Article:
By David Sabados
The following opinion of The Denver North Star’s publisher David Sabados was intentionally not shared with the writer of the election stories prior to publication to avoid any potential bias.
For more information on the city elections, see our special section starting on page 8.
Parady Pairs Well At-Large
I hadn’t planned on making a public endorsement in the city council at-large race, but then I talked with Sarah Parady.
I’ve noticed a lot of people have one favorite for council at-large and it’s no surprise – there are a number of fantastic candidates. As a reminder, you get two votes, and if you have one candidate you are passionate about but undecided on your second, please consider Parady.
A pragmatic, social justice minded attorney, she won one of Colorado’s largest disability discrimination cases and fought to return nearly $1 million in stolen wages to blue collar workers. If you ask her about issues ranging from homelessness to housing to crime, you don’t get platitudes. You get thoughtful proposals of how to create housing while protecting character.
Plans to create gentle density that supports—instead of displaces—working families. Ideas on how to help small businesses, many of which are still struggling to come back from the pandemic, access city resources and cut through red tape. She’s also collaborative, which is a vital skill for this new council.
I heard her explain one idea, pause, and tell the crowd that it was an idea she heard from one of the mayoral candidates, cited by name, and that she didn’t want to take credit for others’ work. If only every politician had the same ethics.
Parady has the endorsement of labor unions, COLOR Action Fund that serves our Latinx community, and community members across the city. Denver is losing two experienced at-large councilwomen. She would be an outstanding replacement and Parady pairs well with whoever else you are passionate about for council at-large.
O’Brien Audits Important for City
The City Auditor is possibly the most important position few people pay much attention to. Tasked with review of city projects and spending, it’s a role that requires dispassionate, meticulous analysis and an iron spine.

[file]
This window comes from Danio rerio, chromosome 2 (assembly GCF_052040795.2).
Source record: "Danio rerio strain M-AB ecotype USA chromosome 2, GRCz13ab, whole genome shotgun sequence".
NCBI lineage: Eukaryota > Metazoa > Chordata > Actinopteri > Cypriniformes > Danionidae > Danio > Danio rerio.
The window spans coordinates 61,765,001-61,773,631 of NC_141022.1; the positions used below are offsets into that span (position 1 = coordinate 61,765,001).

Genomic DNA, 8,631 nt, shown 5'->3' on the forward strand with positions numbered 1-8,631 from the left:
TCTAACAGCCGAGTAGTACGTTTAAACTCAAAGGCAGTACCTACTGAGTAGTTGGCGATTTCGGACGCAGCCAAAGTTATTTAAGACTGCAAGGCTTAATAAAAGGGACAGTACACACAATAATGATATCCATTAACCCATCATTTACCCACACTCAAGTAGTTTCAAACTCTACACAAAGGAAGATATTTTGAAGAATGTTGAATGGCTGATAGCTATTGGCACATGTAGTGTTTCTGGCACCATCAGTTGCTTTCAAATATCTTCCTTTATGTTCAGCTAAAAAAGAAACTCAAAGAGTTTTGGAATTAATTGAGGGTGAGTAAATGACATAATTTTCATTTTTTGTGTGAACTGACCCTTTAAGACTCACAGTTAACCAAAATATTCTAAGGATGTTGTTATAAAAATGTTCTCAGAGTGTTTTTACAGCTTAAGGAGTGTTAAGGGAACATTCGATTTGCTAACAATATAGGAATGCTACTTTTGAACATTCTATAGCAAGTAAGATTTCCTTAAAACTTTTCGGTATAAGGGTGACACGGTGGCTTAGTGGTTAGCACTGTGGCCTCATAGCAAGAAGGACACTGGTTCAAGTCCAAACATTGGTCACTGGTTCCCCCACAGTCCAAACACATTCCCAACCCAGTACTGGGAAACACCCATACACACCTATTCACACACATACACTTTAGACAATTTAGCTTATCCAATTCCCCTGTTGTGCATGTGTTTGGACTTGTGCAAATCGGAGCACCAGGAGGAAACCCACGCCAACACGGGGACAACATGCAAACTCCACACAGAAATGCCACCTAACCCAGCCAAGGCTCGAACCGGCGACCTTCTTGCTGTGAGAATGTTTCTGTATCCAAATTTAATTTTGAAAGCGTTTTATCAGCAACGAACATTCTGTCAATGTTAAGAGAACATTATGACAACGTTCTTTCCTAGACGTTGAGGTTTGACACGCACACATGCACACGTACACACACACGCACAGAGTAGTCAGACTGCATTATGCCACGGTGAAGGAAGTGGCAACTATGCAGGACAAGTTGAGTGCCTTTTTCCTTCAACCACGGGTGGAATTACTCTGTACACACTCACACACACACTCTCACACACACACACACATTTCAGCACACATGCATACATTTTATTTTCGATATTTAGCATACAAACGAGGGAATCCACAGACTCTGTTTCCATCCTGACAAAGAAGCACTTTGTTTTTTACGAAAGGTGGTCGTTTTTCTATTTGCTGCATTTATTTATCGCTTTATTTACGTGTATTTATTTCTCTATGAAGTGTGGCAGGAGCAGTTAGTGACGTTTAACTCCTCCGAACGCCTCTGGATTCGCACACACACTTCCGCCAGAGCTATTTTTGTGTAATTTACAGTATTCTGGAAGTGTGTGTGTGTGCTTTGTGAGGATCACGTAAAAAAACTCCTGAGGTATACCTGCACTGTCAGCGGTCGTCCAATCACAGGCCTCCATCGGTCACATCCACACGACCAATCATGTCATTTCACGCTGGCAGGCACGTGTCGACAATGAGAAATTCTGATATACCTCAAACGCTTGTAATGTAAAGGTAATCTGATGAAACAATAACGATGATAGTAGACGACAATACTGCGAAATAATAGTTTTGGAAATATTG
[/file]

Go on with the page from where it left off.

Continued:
For the past eight years, Tim O’brien has served that role well as Denver’s elected auditor and our city would be well served sending him back for a third and final term. In the past eight years, O’Brien has done professional reviews of everything from Denver International Airport, to short term rentals, to the city’s new trash system, and everything in between.
Without bias or malice, those audits have at times shown where the city has succeeded, and other instances where it must do better. O’Brien’s work has earned him the respect of national colleagues, including winning Knighton Awards for performance audits, which are bestowed by the Association of Local Government Auditors.
His work has also at times drawn him the ire of city officials who don’t always appreciate that his job, quite literally, is to make them open their books and to give professional feedback on government effectiveness, which at times includes critique.
O’Brien has twice run one of the least flashy campaigns possible and won, which should only underline his dedication to the job instead of playing politics with a crucial government role. Denver will have a new mayor and at least five new council members. Send O’Brien back for one last term to be the stable oversight in city city government we need.
It Didn’t Have to Be This Way
If you’re like me and (according to polls) about 60% of Denverites, you may still be scratching your head about the Mayor’s race.
With 17 candidates on ballot, it’s likely two candidates earning only 10% or so of the vote will advance to a runoff, forcing voters to try to decide between their hearts, who they guess might be viable, and at times minute differences between several similar policy stances.
It didn’t have to be this way.
Back in 2021, the city clerk and recorder told city council changes were needed to bring Denver’s election laws into compliance with federal laws.
He presented two options: extend the runoff period an extra month or implement rank choice voting—also called instant runoff voting. City Council’s committee chose incremental tweaks instead of full reform and we have the longer runoff period, but this election highlights how RCV could have been a better system, allowing voters to rank their mayoral preferences to create a true majority instead of forwarding two candidates who will likely have a small plurality instead.
Our council at-large race has much the same issue, and few winners in recent years have actually won a majority—because it’s not required. It’s too late for this election, but the issue won’t go away.
City leaders would be wise to reexamine the benefits of other voting systems that are shown to increase participation, increase positivity and collaboration, and would save the city millions by eliminating the costly flawed runoff elections.
David Sabados is the publisher of The Denver North Star and G.E.S. Gazette newspapers and a twenty year veteran of politics and media.